I have seen a low end system specified using current (or at least recent) parts) that came in at about $300. It was AMD based. Look over recent posts in the AVS forum under home theater computers.

Good luck.

(I like the Sage interface, by the way. Great software and minimal system requirements. Very flexible. You can try it for 30 days free.)

#10 of 22 OFFLINE   Buzz Foster

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Posted March 19 2008 - 07:21 AM

WinTV-HVR-1600?

A pair of these and the video card above should do the trick?
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#11 of 22 OFFLINE   Ken Chan

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Posted March 19 2008 - 10:29 AM

I didn't notice that you need AGP. If you look at that support matrix, it's mostly PCIe, with AGP to the right. They don't even list the 7600GT AGP, and for whatever reason, sometimes the support is different for the PCIe and AGP versions. You might want to contact nVidia to make sure. Also, they will charge you an extra $30 for PureVideo ($20 for the video part, $10 more for Dolby Digital 5.1). There is a 30-day trial. ATI's competing "Avivo" is "included"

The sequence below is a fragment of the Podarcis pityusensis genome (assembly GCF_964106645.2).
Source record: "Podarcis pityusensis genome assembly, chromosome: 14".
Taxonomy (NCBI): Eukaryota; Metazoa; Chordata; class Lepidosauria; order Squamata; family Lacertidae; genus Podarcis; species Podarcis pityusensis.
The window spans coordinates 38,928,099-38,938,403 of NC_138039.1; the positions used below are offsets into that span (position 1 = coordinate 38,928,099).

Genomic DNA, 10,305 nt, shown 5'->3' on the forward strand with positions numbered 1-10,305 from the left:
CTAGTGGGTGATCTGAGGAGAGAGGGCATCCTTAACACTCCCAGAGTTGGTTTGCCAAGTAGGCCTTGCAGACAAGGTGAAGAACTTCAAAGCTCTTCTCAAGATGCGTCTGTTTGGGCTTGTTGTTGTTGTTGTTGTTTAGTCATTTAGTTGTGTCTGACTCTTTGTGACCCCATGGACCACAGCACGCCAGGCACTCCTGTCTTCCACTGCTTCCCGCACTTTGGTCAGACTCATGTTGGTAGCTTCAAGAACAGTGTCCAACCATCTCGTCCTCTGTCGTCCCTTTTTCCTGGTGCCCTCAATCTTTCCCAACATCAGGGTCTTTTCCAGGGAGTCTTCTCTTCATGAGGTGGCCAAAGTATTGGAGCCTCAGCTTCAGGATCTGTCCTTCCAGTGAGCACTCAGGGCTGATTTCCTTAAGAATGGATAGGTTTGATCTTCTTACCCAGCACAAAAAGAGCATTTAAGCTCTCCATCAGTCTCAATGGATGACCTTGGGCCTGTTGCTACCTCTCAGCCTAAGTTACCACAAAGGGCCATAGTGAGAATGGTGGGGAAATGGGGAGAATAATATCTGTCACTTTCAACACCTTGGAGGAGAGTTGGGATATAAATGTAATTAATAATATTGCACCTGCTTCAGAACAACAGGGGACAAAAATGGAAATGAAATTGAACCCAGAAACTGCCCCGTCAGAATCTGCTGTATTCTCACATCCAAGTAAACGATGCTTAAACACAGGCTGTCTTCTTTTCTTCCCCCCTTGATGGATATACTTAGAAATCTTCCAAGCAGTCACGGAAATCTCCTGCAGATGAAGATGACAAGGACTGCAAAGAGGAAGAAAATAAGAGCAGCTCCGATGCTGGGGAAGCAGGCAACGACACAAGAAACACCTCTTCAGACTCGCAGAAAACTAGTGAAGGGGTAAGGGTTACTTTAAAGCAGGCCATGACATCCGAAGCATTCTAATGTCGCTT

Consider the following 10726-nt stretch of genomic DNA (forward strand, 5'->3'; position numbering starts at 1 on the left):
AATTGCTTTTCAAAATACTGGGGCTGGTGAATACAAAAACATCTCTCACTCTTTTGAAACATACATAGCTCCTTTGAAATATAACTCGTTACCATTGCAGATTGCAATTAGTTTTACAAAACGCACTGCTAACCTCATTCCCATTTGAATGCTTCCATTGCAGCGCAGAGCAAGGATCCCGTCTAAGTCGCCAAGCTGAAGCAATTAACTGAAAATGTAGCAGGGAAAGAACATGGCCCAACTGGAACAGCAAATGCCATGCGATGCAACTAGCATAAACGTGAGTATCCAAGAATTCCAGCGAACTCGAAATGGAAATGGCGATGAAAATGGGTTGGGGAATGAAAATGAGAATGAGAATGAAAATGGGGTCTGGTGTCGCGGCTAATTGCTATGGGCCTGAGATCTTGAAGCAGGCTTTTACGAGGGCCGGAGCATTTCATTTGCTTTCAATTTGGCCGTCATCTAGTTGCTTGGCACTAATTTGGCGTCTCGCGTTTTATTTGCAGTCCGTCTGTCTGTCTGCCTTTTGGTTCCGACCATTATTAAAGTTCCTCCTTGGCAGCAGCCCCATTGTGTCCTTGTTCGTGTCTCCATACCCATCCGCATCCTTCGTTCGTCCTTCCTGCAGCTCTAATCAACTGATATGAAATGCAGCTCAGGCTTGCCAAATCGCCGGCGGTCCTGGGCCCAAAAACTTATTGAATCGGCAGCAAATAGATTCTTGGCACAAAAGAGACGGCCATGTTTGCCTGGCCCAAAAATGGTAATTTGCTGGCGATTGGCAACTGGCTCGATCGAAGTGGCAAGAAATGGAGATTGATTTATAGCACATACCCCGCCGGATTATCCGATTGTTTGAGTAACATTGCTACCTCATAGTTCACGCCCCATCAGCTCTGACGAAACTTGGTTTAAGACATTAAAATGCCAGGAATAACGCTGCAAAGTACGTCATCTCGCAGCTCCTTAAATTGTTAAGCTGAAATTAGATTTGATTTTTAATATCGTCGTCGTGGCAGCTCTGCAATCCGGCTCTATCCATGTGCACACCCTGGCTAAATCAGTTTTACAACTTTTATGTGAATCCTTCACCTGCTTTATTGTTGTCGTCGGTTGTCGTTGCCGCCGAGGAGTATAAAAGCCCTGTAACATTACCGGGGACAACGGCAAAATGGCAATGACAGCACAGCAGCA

Yes, that Hauppauge should work. I'm using another model with dual analog tuners on one card successfully. Depending on what you're trying to do, and how the 1600 works, you may need two (or more). You may want to check the BeyondTV forums to see what people are saying about that card.

#12 of 22 OFFLINE   Buzz Foster

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Posted March 19 2008 - 04:26 PM

It looks like the video card(s) I bought for my new system last year are the best at what I want to do, and reasonably priced. Ironically, I have discovered that my Crosshair doesn't care for having all four memory slots filled, so I have some spare memory, 2GB of DDR2 800 PC6400 with no system to love it.

A reasonably priced AM2 mobo with a 16x PCIe slot, and two free PCI slots, a processor, and the tuner cards should give me what I want.
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#13 of 22 OFFLINE   Parker Clack